Furniture maker, author, illustrator and book publisher Graham Blackburn took seriously his mission to describe the advent of tables for the website Fine Woodworking, literally winnowing down thousands of years of table making to an easy read.
His research begins with the first 4-legged tables found in Ancient Greek, Egyptian and Roman societies all the way through Western tables that relied upon trestles for structure and integrity.
Over the ages, new styles of tables emerged that served myriad purposes, taking the humble table out of the kitchen so it served a wide range of utilitarian purposes in living rooms, dining rooms, entryways and everywhere else.
“Much ingenuity has been used to construct tables that may be expanded or reduced in size,” writes Blackburn, but in the end, it would be hard to imagine what life might be like without all 15 of the table types on our list!
Let’s see the various types by function first:
Table of Contents
1) Dining Table
Even the New York Times newspaper has weighed in on the topic of dining room tables, noting that these central gathering places for family meals are available in so many styles, periods and designs, there’s not a home on the planet that doesn’t have at least one.
Affordability, timeless style, stability and construction should always factor into selection in addition to making certain that you choose a size that’s not only big enough to hold family diners but small enough to fit into what are traditionally smaller dining room spaces.
2) Kitchen Table
Once upon a time, kitchen tables were the only tables in homes, particularly those with vast interiors and no walls to divide structures into multiple living spaces back in the days curtains served as room dividers.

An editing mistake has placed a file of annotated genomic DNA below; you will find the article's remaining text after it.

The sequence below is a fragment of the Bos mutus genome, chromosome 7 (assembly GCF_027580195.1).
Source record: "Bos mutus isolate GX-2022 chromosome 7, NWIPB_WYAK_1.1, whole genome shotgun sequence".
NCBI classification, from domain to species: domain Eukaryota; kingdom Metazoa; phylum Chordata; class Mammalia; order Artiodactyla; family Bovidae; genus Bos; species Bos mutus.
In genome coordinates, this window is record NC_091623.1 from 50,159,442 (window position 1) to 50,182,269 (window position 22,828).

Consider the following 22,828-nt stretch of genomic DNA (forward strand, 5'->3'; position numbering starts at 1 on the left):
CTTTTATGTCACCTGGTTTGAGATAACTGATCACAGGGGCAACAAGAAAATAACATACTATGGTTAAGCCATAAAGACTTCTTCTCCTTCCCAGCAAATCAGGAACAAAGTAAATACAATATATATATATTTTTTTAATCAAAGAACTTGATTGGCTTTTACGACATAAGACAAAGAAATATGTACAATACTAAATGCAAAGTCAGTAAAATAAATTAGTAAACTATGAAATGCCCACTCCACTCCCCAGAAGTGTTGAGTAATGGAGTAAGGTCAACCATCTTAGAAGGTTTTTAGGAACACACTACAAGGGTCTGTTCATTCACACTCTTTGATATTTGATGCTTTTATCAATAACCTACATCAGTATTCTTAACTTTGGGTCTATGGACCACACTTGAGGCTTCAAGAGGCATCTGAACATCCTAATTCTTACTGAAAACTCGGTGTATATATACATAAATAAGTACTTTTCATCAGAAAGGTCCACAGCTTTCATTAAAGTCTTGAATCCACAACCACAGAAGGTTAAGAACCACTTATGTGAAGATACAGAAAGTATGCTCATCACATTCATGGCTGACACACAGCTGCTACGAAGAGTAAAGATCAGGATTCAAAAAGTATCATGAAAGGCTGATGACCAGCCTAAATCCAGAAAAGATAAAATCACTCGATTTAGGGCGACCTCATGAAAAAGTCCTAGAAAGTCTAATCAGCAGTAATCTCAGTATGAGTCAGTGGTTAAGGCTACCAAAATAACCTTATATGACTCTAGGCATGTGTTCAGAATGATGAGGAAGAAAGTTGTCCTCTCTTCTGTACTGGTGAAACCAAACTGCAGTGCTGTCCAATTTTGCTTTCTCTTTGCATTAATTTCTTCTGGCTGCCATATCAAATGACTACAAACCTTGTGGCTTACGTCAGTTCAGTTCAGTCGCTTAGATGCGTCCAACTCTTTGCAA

Kitchen tables tend to be smaller than dining room tables but surfaces are just as diverse, be they circular, oval, square or rectangular.
Kitchen tables no longer serve as just set-ups used for casual, informal dining. They are employed just as frequently for non-eating tasks, like doing homework, paying bills and serving as activity spots for kids best kept away from formal dining tables!
3) Coffee Table
If trivia is one of your favorite games, you’ll love knowing more about the advent of the coffee table, rumored to have been invented in the early 1900s by American Imperial Furniture company founder F. Stuart Foote.
Eager to help his wife prepare for a party, he lowered the legs of a dining table so guests could reach their cups while socializing in the living room.
Professional designers, quick to pick up new furniture trends, promoted coffee tables and they became staples in the furniture industry.
According to Kassavala Decor professionals, the coffee table “should be approximately two thirds of the length of your sofa,” but in terms of materials, the sky’s the limit. Today’s coffee table could just as easily be a slab of rock as a slice of tree trunk.
4) TV Table
The extremely-useful TV table debuted back in the 1950s when Americans were glued to their TVs. Not only were Americans spending inordinate amounts of time in front of the tube, but food innovations like TV dinners debuted so family meals around a dining table became rare occasions.
Homemakers weary of cleaning food and drink stains off living room furnishings, welcomed TV tables with open arms.
Usually sold in sets of 4, TV tables folded flat and could be mounted on storage racks to be tucked away when not in use.
TV tables became such iconic furnishings, a set was displayed at a National Museum of American History exhibit.
5) Bedside Table
The All About Home editorial staff, asked to define the bedside table, came up with a surprising response. “A bedroom bedside table is like a silent support system…both for the bed and the person in the room.”
Over time, bedrooms have morphed from sleeping chambers to comfort zones, thus a need for places to stow essentials in close proximity to the bed grew in importance.
Nightstands, a type of bedside table, offers more places to keep items because they feature drawers and shelves.
From storage to lamps and from photos to clocks, bedside tables now host remote controls and smart phones, proving that they truly are the silent support systems described by the All About Home staff.